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Lakers-Warriors Is A Series Searching For A Story

SAN FRANCISCO, CA - MAY 10: LeBron James #6 and Anthony Davis #3 of the Los Angeles Lakers look on during Game 5 of the Western Conference Semi-Finals of the 2023 NBA Playoffs against the Golden State Warriors on May 10, 2023 at Chase Center in San Francisco, California. NOTE TO USER: User expressly acknowledges and agrees that, by downloading and or using this photograph, user is consenting to the terms and conditions of Getty Images License Agreement. Mandatory Copyright Notice: Copyright 2023 NBAE
Andrew D. Bernstein/NBAE via Getty Images

Because television exists largely to offer employment to PR and marketing people to keep them from vagrancy, narcotics-informing, and late-night telemarketing, the Golden State Warriors-Los Angeles Lakers series was billed as the Stephen Curry-LeBron James series, which should have been your first clue that it wouldn't be that at all.

Instead, we have been treated to the Anthony Davis Game, the Klay Thompson Game, the Dynasty Is Dead Game, the Lonnie Walker Game and the Draymond Green Game. And now, Game 6 is shaping up as the Kevon Looney's Elbow Game.

Looney, the eagerest beaver in the Golden State warren, inadvertently caught Davis in the side of the head with an elbow late in the third quarter, and Davis left a game already sliding the Warriors' way, and then left the court in a wheelchair, which inspired those who like the Davis Is Made Of Corn Chips narrative to a new round of, for lack of a better name, Davis Is Made Of Corn Chips. Looney's elbow was indeed inadvertent because not every deleterious act has a nefarious motive. Just most of them.

The Lakers were quick to say they think Davis has avoided a concussion, although as we all know from our reading, concussion symptoms come when they come, not just when the replay shows the impact for the fifth time. It is safe to say that everyone with a medical degree from Twitter University knows nothing, which means that The Series In Search Of A Narrative remains just that.

The Warriors handled Game 5 not because Davis got hurt, mind you. They won it because Green shaved seven years off his birth certificate, because Andrew Wiggins emerged from stasis, and because they chose not to foul the Lakers 25 times. They also won because Curry, who has struggled by his standards against the Lakers' defense, had enough burst in the fourth quarter to keep LeBron from getting any ideas. Only Curry can make 27 and eight seem ordinary, but it's his fault for putting the bar there to begin with, so shame be unto him. Point is, he is hitting less than 36 percent of his threes because he is forcing more, and since that number is seven percentage points below his career average he seems, well, ordinary.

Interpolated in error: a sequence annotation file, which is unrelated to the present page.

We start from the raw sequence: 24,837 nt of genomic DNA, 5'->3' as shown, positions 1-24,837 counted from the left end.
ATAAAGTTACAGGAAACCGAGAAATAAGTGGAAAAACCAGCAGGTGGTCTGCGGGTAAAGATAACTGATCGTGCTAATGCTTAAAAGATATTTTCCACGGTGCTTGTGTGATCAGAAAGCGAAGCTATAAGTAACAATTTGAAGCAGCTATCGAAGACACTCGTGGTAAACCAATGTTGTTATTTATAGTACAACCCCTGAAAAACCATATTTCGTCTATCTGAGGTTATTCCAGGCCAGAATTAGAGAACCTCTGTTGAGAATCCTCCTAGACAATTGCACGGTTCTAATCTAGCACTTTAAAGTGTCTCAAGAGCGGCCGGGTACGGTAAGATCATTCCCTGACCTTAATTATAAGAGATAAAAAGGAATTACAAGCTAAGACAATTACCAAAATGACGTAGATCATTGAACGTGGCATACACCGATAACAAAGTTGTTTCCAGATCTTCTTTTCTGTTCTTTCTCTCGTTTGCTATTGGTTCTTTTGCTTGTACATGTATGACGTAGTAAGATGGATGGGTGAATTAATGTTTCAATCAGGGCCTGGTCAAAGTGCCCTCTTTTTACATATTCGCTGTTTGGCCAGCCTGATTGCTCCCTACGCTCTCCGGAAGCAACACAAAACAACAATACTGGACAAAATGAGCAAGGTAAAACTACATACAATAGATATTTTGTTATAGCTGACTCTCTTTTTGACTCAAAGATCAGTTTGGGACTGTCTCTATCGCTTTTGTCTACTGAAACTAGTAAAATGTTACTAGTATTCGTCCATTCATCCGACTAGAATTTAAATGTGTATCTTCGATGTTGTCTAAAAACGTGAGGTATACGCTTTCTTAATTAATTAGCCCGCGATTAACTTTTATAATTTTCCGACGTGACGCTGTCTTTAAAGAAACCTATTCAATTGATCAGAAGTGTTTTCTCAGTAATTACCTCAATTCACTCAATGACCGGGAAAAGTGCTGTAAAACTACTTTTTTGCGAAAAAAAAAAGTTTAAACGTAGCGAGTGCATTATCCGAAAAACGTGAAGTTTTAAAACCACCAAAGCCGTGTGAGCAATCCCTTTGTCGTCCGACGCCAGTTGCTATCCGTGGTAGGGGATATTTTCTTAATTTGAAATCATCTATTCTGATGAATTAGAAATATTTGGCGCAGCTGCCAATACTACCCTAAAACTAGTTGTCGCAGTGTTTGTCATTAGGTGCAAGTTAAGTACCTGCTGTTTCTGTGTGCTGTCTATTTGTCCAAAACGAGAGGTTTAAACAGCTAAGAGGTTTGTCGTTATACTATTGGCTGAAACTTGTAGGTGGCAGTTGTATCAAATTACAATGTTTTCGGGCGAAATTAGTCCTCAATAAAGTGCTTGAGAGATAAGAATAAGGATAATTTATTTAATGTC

But this has been a disjointed series from the start, mostly because it has been a war for pace and tone between two teams with radically different speed limits and height restrictions. If Heat-Knicks sounds like broken glass in a meatloaf sandwich, Lakers-Warriors looks like an art class in which the only tools are paint buckets and floor-length tarps. The margins have been equally disjointed: Lakers by five, Warriors by 29, Lakers by 30, Lakers by three, Warriors by 15. There is no unifying sense or Ikea-style narrative of this series in its totality, and neither team looks like a champion based on these five games.

But now you throw in the possibility of Davis missing Game 6, which is by no means beyond conjecture given the nature of the human head and the elbows that hate them, and the logical assumption—Lakers win at home because the Warriors lose on the road—gets tossed skidding from the bar face-to-asphalt. Is this an Austin Reaves game? A Gary Payton game? Heaven forfend, a Jordan Poole game? Or the one neither team has tried yet—the game where the best players are the best players. Frankly, the joy of watching the networks get massive ratings by disappointing the folks who come out to see the stars is well in keeping with this tournament so far. Plus, who doesn't like it when a pregame narrative never congeals at all? The idea that Warriors-Lakers would run its course in either direction with neither Curry nor James as the central figure is a delicious one, soaked in a schadenfreude reduction. Not because Curry or James at their best isn't a delightful night out, but just to consider the staff meeting where the executive producer is hauled upstairs by some loosely affiliated suit and yelled at for thinking that the two sure Hall of Famers wouldn't be the story line, and that Anthony Davis and his stridently browed head could be.

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